August 15, 2022

Volume XII, Number 227


August 12, 2022

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DOL Finalizes New Rule on Independent Contractor Classification

Following up on its release of a proposed rule issued in September 2020, the DOL finalized new regulations on classifying independent contractors that it suggests will provide clarity for employers. On January 6, 2021, the DOL announced the Final Rule, which will take effect on March 8, 2021 (60 days after publication).

At the outset, the Final Rule addresses comments that it had received in response to the publication of the proposed rule, specifically noting that many Uber drivers were supportive overall, and some commentators stated that there was no need for a Rule at all. The DOL pointed to the inconsistencies and confusion in past applications of the economic realities test as a reason why the Final Rule was necessary.

The Final Rule looks similar to the proposed rule published in September 2020. The Final Rule:

  • Adopts an “economic realities” test to determine a worker’s status and provides clarification on the concept of economic dependence, the “touchstone” of the economic reality test; and

  • Describes the five factors involved in the “economic realities” test:

    • The nature and degree of the individual’s control over the work;

    • The opportunity for profit or loss;

    • Skill required for the work;

    • Permanence of the working relationship; and

    • Whether the work is part of an integrated unit of production.

  • Emphasizes that there are two “core” factors: the nature and degree of the worker’s control over the work, and the worker’s opportunity for profit or loss, which are given substantial weight in classifying workers.

The Final Rule also contains a provision that advises employers (and employees alike) that actual practice is more relevant to the correct classification than what employers or employees may like to assert through contracts, etc. Further, at the request of commentators and in the DOL’s attempt to provide even more clarity, the Final Rule includes six illustrative examples that involve application of the economic realities test across different industries and fact scenarios. The examples included the following:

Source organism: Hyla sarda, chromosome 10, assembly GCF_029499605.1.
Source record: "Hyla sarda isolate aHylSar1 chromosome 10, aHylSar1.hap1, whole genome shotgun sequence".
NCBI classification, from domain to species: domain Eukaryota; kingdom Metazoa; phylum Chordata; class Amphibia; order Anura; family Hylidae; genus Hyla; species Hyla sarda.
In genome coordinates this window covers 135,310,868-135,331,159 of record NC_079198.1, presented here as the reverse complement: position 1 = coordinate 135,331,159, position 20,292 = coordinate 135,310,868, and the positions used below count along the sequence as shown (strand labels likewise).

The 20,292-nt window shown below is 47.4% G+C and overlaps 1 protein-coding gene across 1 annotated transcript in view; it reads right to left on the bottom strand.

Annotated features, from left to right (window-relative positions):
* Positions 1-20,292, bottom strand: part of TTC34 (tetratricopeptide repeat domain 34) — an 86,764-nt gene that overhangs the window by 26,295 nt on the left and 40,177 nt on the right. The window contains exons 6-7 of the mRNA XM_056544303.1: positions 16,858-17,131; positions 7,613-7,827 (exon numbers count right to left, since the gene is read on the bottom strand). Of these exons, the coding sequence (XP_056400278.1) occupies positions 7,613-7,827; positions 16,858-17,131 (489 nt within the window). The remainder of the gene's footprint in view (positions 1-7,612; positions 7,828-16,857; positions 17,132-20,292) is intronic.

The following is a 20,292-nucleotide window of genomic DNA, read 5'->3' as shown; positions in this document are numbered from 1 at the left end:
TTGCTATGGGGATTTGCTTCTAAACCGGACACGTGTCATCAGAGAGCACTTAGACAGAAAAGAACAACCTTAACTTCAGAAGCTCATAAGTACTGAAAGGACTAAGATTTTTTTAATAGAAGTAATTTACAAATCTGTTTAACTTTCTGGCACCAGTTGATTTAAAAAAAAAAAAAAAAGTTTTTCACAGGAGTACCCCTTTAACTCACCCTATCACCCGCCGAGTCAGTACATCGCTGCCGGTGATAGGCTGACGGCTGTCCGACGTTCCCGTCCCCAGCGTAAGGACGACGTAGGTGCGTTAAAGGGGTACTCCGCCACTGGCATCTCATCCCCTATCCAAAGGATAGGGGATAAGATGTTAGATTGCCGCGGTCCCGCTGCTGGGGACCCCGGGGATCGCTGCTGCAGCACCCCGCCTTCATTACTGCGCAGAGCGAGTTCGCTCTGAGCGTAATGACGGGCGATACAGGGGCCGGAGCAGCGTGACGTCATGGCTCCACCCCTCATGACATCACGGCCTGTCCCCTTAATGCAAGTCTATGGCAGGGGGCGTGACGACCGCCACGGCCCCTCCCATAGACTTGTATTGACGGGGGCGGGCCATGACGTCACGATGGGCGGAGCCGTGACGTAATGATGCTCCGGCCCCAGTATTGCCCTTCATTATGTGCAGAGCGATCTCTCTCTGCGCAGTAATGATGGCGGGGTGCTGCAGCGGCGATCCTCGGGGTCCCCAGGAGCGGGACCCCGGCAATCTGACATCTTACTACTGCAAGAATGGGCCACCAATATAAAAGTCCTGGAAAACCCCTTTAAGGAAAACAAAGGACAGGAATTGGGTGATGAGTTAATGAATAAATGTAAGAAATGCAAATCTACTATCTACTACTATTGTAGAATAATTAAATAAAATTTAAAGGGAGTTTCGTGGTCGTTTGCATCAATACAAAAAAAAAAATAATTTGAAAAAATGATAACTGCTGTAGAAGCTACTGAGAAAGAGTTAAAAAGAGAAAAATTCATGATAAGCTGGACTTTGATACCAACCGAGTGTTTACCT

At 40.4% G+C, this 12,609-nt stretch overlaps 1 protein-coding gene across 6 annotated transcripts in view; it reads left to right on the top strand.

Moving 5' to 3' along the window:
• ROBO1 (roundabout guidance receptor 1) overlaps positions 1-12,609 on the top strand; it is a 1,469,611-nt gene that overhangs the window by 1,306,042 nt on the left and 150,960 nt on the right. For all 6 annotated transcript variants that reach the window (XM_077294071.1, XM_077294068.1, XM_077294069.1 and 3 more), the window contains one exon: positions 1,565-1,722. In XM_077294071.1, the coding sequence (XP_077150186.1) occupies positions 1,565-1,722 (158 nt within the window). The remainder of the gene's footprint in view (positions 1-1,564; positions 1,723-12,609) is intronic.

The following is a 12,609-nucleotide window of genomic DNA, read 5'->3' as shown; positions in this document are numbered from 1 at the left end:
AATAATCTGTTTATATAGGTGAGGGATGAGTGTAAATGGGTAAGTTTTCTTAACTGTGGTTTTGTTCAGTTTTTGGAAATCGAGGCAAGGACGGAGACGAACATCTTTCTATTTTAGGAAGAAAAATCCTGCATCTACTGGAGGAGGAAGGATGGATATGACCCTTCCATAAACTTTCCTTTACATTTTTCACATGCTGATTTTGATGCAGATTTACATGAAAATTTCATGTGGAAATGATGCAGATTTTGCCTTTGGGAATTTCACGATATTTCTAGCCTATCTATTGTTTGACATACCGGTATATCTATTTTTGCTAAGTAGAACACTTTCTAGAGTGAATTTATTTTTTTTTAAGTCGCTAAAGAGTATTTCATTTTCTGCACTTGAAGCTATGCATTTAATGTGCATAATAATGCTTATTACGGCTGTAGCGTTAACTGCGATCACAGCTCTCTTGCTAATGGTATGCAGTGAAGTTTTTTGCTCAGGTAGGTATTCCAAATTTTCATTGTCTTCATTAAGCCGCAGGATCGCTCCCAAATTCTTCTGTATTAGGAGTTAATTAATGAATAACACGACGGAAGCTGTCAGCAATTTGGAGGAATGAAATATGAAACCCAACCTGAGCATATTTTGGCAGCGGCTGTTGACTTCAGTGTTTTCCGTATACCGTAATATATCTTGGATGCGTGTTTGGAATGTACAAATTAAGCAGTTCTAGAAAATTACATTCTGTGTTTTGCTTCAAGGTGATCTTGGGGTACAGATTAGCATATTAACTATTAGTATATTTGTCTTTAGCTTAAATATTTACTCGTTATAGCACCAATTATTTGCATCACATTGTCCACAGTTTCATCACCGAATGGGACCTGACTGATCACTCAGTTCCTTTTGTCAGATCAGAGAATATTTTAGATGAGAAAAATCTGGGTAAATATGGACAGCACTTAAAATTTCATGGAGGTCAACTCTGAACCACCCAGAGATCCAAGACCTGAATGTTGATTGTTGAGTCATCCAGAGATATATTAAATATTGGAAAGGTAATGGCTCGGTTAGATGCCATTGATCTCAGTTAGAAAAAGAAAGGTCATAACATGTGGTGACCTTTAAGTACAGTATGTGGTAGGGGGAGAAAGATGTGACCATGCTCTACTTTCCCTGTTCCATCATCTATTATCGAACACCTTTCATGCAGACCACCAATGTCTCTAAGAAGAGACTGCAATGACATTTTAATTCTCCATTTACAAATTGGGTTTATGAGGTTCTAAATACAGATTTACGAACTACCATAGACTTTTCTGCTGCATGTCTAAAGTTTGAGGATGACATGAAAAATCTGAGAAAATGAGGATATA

• The control factor in the long-haul transportation industry;

  • The opportunity factor in the context of the gig economy;

  • The opportunity factor in the construction industry, and further clarifies the concept of economic dependence;

  • The permanence factor in the seasonal hospitality industry; and,

  • The integrated unit factor in the context of the journalism industry.

Although the Final Rule promises clarity that employers have wanted, employers should be mindful of the administration change that may bring about more changes and/or rescind the Final Rule in general. The Final Rule becomes effective on March 8, 2021 – until then, the Final Rule may be subject to postponement, amendment, etc. because the Biden Administration (as many administrations have done in the past) has the ability to postpone the effective dates of final rules and/or rescind them entirely.  In fact, Jen Psaki, Biden’s choice for press secretary, cited the rule as one that would be impacted by a memo to block outgoing actions taken by the outgoing administration that are not yet official.

© 2022 Foley & Lardner LLPNational Law Review, Volume XI, Number 7

About this Author

Brooke C. Bahlinger Foley Gardere

Brooke C. Bahlinger is an associate and litigation lawyer with Foley Gardere in Dallas.

While she was a student at Louisiana State University, Brooke was a research assistant. She assisted with research in employment and labor law, specifically CLE papers, law review comments, and course book submissions.

Brooke worked as an assistant for a law firm in Baton Rouge, Louisiana, where she researched and analyzed case law and statutes to draft legal memorandums on topics such as employment law, bankruptcy, obligations, and civil procedure.

Carrie Hoffmann, Foley Lardner Law Firm, Dallas, Labor and Employment, Litigation Law Attorney

Carrie Hoffman represents and counsels major employers nationwide in all areas of labor and employment law across a wide range of industries, including retail. Carrie is highly regarded for her experience with wage and hour issues, as well as employment discrimination and retaliation claims. She regularly reviews and drafts employment agreements – such as covenants not to compete – and advises clients on a wide variety of labor and employment issues, such as:

  • Workplace safety

  • Workplace harassment...